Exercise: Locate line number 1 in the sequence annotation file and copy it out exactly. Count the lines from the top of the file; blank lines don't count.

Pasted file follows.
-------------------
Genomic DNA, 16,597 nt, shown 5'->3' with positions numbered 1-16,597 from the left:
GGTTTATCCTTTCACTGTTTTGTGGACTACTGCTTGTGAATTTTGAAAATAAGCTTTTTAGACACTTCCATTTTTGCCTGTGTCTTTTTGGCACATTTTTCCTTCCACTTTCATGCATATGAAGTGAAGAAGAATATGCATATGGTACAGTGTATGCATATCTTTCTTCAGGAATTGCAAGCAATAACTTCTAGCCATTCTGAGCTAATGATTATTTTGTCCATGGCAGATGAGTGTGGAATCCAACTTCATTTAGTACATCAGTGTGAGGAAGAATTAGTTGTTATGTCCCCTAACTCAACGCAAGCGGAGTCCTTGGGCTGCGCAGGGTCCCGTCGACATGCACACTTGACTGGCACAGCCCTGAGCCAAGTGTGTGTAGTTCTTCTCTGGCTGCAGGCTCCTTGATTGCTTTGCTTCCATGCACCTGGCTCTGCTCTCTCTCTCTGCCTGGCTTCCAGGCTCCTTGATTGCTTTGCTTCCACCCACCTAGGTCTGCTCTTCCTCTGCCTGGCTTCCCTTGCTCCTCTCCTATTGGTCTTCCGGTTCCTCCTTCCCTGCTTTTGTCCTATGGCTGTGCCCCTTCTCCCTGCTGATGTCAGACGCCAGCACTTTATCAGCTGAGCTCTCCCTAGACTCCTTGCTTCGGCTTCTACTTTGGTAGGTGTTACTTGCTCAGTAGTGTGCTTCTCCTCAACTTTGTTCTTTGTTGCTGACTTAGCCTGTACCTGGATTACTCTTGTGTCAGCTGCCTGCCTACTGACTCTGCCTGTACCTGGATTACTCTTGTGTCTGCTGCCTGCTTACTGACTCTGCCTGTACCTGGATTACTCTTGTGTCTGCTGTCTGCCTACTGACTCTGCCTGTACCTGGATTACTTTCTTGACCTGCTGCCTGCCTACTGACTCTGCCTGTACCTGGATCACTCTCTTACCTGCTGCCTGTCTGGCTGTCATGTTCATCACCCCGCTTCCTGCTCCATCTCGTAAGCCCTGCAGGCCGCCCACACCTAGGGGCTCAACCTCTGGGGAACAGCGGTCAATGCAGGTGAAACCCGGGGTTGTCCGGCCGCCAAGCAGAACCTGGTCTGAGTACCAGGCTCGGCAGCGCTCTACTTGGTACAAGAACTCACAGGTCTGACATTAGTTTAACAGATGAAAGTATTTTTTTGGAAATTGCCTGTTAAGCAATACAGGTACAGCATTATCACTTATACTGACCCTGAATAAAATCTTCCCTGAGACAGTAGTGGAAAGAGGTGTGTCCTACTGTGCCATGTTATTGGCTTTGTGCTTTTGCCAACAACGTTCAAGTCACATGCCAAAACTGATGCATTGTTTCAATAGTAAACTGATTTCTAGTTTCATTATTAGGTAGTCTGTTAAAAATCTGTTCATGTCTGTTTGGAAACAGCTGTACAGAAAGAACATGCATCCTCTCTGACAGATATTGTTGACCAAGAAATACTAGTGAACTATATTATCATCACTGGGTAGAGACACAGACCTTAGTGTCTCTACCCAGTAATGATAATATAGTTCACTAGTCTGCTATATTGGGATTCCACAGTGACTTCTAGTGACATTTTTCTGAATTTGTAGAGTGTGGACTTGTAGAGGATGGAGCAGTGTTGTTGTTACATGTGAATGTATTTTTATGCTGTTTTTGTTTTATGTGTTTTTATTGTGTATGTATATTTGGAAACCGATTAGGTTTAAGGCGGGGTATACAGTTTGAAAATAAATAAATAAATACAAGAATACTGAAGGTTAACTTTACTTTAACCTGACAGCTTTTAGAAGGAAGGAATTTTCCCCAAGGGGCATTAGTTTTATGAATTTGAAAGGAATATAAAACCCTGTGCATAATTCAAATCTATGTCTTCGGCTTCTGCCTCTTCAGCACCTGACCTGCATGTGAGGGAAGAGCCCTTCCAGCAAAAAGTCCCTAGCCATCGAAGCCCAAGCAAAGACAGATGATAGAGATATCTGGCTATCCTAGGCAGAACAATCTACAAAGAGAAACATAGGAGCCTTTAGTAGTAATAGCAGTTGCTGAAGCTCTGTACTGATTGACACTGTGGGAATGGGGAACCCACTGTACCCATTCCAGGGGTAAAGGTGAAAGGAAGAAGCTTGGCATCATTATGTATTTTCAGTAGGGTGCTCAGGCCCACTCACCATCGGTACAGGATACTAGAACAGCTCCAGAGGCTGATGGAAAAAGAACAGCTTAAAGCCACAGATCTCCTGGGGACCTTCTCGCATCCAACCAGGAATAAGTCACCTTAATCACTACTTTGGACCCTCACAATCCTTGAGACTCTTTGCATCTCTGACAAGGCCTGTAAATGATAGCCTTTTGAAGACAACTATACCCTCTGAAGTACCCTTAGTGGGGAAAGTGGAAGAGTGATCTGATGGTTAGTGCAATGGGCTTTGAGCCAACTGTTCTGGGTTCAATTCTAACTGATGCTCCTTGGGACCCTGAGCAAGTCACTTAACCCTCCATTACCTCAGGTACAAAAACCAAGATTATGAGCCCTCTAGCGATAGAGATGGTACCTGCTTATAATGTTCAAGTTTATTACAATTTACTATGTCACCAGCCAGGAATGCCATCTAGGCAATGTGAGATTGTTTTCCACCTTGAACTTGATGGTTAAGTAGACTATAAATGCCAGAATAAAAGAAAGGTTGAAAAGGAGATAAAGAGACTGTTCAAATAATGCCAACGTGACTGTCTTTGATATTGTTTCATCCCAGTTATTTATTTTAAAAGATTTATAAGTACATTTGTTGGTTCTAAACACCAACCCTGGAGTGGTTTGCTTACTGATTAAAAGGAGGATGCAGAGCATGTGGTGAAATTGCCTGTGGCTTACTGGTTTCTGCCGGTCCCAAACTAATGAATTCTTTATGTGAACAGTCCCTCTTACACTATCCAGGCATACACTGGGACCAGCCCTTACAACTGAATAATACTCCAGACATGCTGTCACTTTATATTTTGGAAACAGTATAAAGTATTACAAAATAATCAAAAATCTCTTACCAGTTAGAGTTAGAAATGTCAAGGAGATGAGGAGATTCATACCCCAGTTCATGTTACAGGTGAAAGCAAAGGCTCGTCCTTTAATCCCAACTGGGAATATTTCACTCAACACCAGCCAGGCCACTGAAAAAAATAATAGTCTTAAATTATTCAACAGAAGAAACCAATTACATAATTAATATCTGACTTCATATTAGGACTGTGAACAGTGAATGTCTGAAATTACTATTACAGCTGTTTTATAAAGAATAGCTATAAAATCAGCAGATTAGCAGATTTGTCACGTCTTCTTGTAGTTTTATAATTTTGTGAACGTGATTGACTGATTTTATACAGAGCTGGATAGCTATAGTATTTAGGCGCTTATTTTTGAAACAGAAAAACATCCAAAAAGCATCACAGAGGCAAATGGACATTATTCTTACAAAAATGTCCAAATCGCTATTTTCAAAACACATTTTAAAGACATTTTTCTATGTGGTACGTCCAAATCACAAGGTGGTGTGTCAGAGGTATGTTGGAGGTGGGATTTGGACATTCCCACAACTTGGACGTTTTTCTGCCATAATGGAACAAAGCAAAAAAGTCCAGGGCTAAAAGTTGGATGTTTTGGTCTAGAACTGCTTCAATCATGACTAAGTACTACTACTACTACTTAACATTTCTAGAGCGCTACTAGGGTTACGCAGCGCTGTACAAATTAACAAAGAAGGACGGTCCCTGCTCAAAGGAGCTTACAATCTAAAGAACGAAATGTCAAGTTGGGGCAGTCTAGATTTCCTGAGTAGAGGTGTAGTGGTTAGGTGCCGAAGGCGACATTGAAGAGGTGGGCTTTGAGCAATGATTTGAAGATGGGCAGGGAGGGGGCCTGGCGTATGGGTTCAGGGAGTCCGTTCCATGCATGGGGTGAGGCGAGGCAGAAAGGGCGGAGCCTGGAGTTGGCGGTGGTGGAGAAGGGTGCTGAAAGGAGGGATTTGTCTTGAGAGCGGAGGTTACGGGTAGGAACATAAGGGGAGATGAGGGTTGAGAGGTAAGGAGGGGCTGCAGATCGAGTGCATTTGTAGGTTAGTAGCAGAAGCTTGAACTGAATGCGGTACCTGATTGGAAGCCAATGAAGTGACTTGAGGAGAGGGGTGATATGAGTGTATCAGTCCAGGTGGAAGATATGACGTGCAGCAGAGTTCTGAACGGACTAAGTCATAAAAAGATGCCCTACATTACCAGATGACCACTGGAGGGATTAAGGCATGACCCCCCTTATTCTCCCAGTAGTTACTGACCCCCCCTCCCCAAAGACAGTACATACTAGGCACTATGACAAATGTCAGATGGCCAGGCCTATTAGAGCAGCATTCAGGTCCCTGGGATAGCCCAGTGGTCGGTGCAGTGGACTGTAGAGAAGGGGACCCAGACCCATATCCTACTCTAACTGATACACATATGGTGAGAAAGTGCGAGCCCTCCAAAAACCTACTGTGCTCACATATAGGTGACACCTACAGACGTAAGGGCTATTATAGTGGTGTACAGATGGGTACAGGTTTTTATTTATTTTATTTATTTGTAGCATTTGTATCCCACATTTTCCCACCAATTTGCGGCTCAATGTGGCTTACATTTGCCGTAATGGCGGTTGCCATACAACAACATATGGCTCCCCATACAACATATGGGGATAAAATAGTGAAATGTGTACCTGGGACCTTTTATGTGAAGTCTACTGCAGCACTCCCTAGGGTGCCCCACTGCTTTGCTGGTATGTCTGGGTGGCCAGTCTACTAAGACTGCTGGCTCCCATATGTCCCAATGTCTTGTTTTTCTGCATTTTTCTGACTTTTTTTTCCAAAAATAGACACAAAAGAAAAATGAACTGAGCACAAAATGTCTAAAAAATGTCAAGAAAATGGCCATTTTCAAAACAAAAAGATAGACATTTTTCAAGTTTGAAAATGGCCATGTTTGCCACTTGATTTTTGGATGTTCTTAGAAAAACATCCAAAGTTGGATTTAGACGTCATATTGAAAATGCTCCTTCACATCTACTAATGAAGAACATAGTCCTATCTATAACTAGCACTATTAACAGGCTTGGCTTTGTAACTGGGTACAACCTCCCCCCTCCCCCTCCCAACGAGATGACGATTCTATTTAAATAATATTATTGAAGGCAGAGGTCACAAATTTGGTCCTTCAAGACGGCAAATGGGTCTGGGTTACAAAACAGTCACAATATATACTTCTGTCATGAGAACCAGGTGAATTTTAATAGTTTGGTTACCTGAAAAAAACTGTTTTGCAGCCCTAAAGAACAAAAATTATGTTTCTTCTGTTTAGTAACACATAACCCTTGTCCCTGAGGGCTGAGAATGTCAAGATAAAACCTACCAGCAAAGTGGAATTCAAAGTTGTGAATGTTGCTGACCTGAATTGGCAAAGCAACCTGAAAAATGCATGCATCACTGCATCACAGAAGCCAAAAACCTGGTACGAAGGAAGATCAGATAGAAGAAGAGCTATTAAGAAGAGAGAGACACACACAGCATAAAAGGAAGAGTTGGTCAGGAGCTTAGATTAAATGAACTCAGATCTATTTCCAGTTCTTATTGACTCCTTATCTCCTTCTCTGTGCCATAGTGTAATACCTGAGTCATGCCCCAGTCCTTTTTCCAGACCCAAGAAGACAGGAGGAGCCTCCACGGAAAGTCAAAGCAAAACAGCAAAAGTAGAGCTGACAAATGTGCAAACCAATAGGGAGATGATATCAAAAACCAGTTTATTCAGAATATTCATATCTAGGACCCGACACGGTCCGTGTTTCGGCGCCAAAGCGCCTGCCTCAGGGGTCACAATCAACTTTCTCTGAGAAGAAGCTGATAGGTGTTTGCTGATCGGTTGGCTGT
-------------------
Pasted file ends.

Genomic DNA, 16,597 nt, shown 5'->3' with positions numbered 1-16,597 from the left: